Confessions of a Steward with Joel Salatin
When I wax eloquent about farming as a good and necessary vocation, even suggesting that we should have many more farmers (and fewer factory farmers), people often squirm and respond, “But all of us can’t be farmers.”
It’s the same kind of response we often feel when sitting in a missions emphasis service and find our inner heart saying, “But we all can’t be missionaries.” Or a sermon about helping the needy, and we respond, “But we all can’t run a soup kitchen.” You know the drill. If there’s one thing worse than not being convicted when we’re wrong, it’s being incorrectly convicted when we’re not wrong. Remember, Satan is the great Accuser. But in all these ministries, we can be vicarious participants, either directly or indirectly, through prayer, offerings, and an attitude of helpfulness.
We need plumbers, electricians, welders, sawmill operators— you know the list. Farming tends to be vocationally higher on my list because it’s the front line of creation stewardship. Farming shapes God’s landscape— air, soil, water, trees— more dramatically and directly than any other human activity. Indeed, Rev. 11:18 says God will “destroy those who destroy the earth.” Stewardship is near and dear to God’s heart.
Just like all of us should have a heart that leans into missions or helping the needy, we should have a heart that inclines toward farming because creation care is something God mentions specifically. So how do those of us who aren’t farmers participate, or at least incline responsibility, just like we do with missions or philanthropy?
The first attitude is to care. That’s not as trite as it sounds. Interest precedes activity. Intention precedes movement. As we cultivate care toward farming, the obvious first question is what kind of farming God wants. Does God care about farming modality? Are all farmers doing good, or are some doing bad? Just like we would vet a missions program, adoption program, or any other philanthropic endeavor, we must vet farming.
An exercise I like to encourage folks to cultivate is when you sit down to eat, look through your plate to the other side, and envision the kind of farming that puts those morsels on the plate. If you need to squint your eyes, that’s fine. Ha! Look at the food and imagine everything behind it.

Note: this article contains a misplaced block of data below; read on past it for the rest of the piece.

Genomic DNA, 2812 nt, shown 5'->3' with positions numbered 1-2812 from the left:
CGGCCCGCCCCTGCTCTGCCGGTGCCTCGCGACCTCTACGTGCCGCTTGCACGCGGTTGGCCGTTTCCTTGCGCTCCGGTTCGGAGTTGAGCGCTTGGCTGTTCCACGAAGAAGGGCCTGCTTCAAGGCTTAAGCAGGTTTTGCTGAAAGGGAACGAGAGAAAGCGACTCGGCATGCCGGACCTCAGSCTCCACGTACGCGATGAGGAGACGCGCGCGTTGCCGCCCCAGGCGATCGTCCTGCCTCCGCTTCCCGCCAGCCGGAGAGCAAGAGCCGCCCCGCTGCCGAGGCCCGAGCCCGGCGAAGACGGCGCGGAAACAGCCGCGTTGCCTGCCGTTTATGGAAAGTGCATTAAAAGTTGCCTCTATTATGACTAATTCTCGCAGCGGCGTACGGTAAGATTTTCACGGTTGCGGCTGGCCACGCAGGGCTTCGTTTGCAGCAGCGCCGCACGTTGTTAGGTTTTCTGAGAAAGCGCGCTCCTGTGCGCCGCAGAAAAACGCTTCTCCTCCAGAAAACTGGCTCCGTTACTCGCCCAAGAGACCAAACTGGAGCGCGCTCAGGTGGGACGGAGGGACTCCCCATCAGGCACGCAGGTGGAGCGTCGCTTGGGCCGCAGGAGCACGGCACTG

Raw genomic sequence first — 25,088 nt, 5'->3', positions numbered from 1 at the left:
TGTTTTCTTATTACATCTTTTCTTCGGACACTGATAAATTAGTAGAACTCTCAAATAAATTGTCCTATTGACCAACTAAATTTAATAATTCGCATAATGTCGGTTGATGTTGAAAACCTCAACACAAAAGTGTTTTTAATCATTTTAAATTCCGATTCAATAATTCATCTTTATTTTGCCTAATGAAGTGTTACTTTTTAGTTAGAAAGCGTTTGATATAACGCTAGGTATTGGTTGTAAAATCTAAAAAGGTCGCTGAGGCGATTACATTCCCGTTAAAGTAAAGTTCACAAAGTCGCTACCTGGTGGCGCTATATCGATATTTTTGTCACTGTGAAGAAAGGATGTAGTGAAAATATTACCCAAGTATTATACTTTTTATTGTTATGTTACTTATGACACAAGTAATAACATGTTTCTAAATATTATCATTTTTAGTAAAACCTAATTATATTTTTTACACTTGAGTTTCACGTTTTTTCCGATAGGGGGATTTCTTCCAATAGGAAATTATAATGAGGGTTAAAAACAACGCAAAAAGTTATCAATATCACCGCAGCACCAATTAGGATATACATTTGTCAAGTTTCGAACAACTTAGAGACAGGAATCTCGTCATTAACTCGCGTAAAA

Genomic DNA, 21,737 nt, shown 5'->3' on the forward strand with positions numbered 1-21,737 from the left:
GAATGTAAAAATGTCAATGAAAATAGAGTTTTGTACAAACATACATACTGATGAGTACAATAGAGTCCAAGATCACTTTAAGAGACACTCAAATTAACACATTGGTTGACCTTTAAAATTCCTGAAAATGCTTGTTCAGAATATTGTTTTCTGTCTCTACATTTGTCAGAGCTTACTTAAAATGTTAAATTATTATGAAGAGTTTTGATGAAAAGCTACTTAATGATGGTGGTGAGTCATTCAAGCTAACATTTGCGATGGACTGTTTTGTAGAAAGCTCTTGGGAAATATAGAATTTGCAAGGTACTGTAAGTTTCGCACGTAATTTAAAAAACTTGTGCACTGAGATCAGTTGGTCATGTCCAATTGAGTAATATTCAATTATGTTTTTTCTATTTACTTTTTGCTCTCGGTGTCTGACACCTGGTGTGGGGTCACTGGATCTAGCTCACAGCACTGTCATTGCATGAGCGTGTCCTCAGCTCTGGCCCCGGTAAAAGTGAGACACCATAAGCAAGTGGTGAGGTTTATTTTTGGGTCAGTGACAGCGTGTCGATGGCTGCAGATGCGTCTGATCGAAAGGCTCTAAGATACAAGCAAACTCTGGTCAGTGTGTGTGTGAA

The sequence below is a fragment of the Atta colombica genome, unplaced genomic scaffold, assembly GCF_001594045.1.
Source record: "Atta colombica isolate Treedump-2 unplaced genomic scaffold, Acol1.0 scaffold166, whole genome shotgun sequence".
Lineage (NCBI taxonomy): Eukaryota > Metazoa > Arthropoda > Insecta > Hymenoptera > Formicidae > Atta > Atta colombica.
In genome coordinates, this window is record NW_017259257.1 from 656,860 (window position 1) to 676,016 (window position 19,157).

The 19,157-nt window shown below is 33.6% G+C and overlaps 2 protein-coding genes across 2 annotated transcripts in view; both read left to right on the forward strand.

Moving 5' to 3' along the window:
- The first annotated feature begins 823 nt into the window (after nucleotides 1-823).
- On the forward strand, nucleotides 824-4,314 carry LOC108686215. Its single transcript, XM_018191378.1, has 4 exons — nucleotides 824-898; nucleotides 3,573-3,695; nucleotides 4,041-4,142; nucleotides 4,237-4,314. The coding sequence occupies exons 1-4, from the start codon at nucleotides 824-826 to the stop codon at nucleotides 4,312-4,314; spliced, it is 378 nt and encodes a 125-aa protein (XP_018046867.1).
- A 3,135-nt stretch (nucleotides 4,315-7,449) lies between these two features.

Provenance includes numerous threads. The farmer as producer is one, but it also includes the processor, the distribution network, marketing, and point of sale. As you squint through your plate to the other side, ask some salient questions:
• Does this food build soil or destroy it?
• Does this food honor the workers who brought it to my table?
• Does this food maximize nutrition or minimize nutrition?
• Does this food respect and honor the beings—both plant and animal—that sacrificed for my sustenance?
• Does this food encourage understanding or ignorance about how it was grown, handled, and brought to my plate?
• Does this food make neighbors happy or unhappy—smells and appearances?
• Does this food help my community emotionally, economically, and environmentally or jeopardize those elements?
• Does this food engender transparency or opaqueness?
• Does this food honor biology or mechanics?
• Does this food bring rural and urban populations closer as friends or does it alienate and segregate?
As we take each item on our plate and run it through this battery of questions, we can see where it falls on a continuum of sacredness. Perhaps the most important question to any of these queries is: “Does God care?” Does God care if farming techniques erode the soil? Does God care if we create a dead zone the size of Rhode Island in the Gulf of Mexico? Does God care if we stink up the neighborhood?
We could ask the same questions about any of our more ministry-oriented activities. Does God care how missions are done? How the gospel is preached? What organizations receive our offerings? I’ve found that the faith community loves discussing these issues, but suddenly when it comes to food and whether Chick-fil-A is what should be on our plate, we clam up and look the other way.
Just like we are admonished to take on the sufferings of Christ, the sufferings of persecuted Christians, and the needs of widows and orphans as a means of identification and interest, we can take on farming by identifying as fellow participants with the food we choose to put on our plates. Is the landscape created by our food dollars the kind of landscape we want for our children? Is it one that honors God’s creation?
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Joel Salatin co-owns, with his family, Polyface Farm in Swoope, Virginia. Four generations of his family currently live and work on the farm, and his farm services more than 5,000 families, 50 restaurants, 10 retail outlets, and a farmers’ market with salad bar beef, pigaerator pork, pastured poultry, and forestry products. When he’s not on the road speaking, he’s at home on the farm, keeping the callouses on his hands and dirt under his fingernails, mentoring young people, inspiring visitors, and promoting local, regenerative food and farming systems. Salatin has published 15 books, and he is the editor of The Stockman Grass Farmer, granddaddy catalyst for the grass farming movement. He passionately defends small farms, local food systems, and the right to opt out of the conventional food paradigm.